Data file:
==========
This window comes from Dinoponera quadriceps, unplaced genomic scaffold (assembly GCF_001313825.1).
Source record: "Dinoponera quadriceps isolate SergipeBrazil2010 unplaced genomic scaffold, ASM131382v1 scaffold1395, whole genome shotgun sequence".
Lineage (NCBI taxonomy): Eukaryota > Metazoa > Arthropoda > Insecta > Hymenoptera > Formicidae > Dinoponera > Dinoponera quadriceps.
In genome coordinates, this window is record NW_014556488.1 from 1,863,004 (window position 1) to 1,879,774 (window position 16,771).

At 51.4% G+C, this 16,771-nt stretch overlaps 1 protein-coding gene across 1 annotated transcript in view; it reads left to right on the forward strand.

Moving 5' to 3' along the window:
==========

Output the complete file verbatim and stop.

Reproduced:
This window comes from Dinoponera quadriceps, unplaced genomic scaffold (assembly GCF_001313825.1).
Source record: "Dinoponera quadriceps isolate SergipeBrazil2010 unplaced genomic scaffold, ASM131382v1 scaffold1395, whole genome shotgun sequence".
Lineage (NCBI taxonomy): Eukaryota > Metazoa > Arthropoda > Insecta > Hymenoptera > Formicidae > Dinoponera > Dinoponera quadriceps.
In genome coordinates, this window is record NW_014556488.1 from 1,863,004 (window position 1) to 1,879,774 (window position 16,771).

At 51.4% G+C, this 16,771-nt stretch overlaps 1 protein-coding gene across 1 annotated transcript in view; it reads left to right on the forward strand.

Moving 5' to 3' along the window: